Easter around the world is over; Songkran is upon us here in South East Asia, with Ramadan soon to come. Everywhere, the cry is heard, “That was different!”
Easter, the day churches are traditionally full, was celebrated with empty churches for the first time in memory. Songkran normally fills the streets with revelers happily (or at least wantonly) engaged in water warfare interspersed with visits to elders to bless and be blessed. This year the roadways and streets are lacking crowds. Hotels are empty. Businesses are shuttered. It’s a holiday without the good times. Ramadan will take on equally unusual form as the fasting and feasting are redesigned, mosques are empty, and Mecca is as forlorn as St. Peter’s Square was last Sunday (see the picture above).
By and large, pastors did their best, reminding absent congregations via the Internet of the core symbols: the empty tomb and echoing Hallelujahs. Parishioners appreciated their pastors’ attempts but missed great parts of Easter as they loved it, stalwartly trying to cherish at least some small parts of the new way to Zoom in on Easter. For many the conclusion is “That was not better.” The wait is on to return to normal.
Is normal right around the corner?
US President Trump called for full churches on Easter, but that was before social networks began to show drone clips of mass graves being dug and used in New York, and the US death count passed all other countries. Prime Minister Prayute here in Thailand has extended emergency measures beyond April 16 to the end of the month with the real possibility of close-down going on through May. Even though there are hopeful signs that the epidemic has been turned around in places it hit hardest, it’s clear we’re just entering what I’ll call PHASE TWO.
During Phase One we were required to learn new behaviors symbolized by face masks and social distancing, but also home schooling and frugality. We saw what an epidemic can do, how it spreads, and how it is battled. We grew tense, afraid of things like door knobs and invisible particles in the air. We waited to hear “who’s next.”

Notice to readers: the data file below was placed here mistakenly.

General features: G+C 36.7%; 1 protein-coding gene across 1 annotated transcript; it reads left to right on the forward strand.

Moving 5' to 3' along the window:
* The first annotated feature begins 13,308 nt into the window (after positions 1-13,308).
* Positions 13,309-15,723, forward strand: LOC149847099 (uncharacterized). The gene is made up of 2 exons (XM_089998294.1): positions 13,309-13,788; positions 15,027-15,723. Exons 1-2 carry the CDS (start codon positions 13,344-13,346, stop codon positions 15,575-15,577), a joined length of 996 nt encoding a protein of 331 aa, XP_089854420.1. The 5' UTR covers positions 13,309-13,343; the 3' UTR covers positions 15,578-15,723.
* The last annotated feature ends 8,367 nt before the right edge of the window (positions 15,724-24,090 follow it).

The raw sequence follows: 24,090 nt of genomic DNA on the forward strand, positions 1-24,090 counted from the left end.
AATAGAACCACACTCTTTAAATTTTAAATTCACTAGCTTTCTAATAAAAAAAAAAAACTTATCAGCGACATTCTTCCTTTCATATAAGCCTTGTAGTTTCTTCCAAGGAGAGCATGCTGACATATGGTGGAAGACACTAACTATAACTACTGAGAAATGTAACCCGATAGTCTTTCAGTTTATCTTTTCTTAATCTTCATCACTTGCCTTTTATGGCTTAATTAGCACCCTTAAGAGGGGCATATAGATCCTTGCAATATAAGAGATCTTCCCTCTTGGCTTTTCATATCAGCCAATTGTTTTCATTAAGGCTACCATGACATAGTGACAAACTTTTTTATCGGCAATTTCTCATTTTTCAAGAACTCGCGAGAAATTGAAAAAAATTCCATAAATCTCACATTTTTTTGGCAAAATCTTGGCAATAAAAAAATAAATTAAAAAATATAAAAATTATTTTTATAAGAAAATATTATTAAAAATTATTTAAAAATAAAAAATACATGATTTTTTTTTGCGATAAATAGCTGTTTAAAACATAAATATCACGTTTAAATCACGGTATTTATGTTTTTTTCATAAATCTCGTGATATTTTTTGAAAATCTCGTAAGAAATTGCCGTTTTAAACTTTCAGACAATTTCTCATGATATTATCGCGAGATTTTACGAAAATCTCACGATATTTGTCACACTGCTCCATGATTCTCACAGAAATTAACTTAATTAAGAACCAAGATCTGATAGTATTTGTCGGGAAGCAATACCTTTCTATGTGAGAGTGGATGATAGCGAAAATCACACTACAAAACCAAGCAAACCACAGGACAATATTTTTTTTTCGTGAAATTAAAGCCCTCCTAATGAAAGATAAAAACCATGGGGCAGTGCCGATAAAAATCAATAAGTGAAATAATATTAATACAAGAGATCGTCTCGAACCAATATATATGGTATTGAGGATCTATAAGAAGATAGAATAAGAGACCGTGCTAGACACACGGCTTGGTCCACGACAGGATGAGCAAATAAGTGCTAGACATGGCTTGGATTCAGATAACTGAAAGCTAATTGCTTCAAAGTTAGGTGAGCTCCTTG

Then things began to get better. Air quality was one thing that improved, but so did the news about the disease.
Phase Two, we need to be aware, will be worse than Phase One in several respects. Sequestering, closed borders and businesses, isolation, and suspended plans take their toll. Suicides have begun, protests against the restrictions are gaining the inflamed rhetoric needed to become vigorous, and the disease itself will arise again where it was thought to be spent as it has in parts of China and Korea. A second shut-down order will be harder to enact. In some countries enforcement may need to take on military assistance. If a third shut-down were to loom, hardly any political authority will dare to propose it. The cost of imposing it would be considered greater than the cost of letting the disease run its course.
During Phase Two, the disease will finally begin to ravage populations where massed-living is unavoidable, great slums in particular. Then healthcare systems really will be overwhelmed. People living far from cities will succumb because of their distance from substantial healthcare institutions.
For us who are reading this essay, Phase Two is close at hand. Its first sign will be a collective yell of relief as the infection curve begins to dip and we dare to think we will probably make it through this. Our hand washing will go down from 20 seconds to 15, we will dare to use our masks repeatedly, and we will reconsider travel. Self-imposed restrictions will slip as we relax.
We do not want to hear that this disease will be lethal among us for at least six more months. But part of the dynamic of Phase Two is not only our own battle fatigue, it’s also bound to be tied to the invigorating idea that something is already working. Certain diet plans, exercise regimes, and cutting-edge medicines will gain traction. Pharmaceutical tests will be top news in Phase Two. We will become confident that a medicine is proving itself increasingly effective. We could relax too soon.
If Phase Two goes long enough a vaccine will be on the horizon. When that gets going, it marks the start of Phase Three. COVID-19 will be around for a long time. It’s more devious and lingering than most viruses, but it will eventually become manageable.
However, we will personally benefit from that conquest of the pandemic, only if we collectively navigate through Phase Two successfully without growing weary of doing well.
Rev. Dr. Kenneth Dobson posts his weekly reflections on this blog.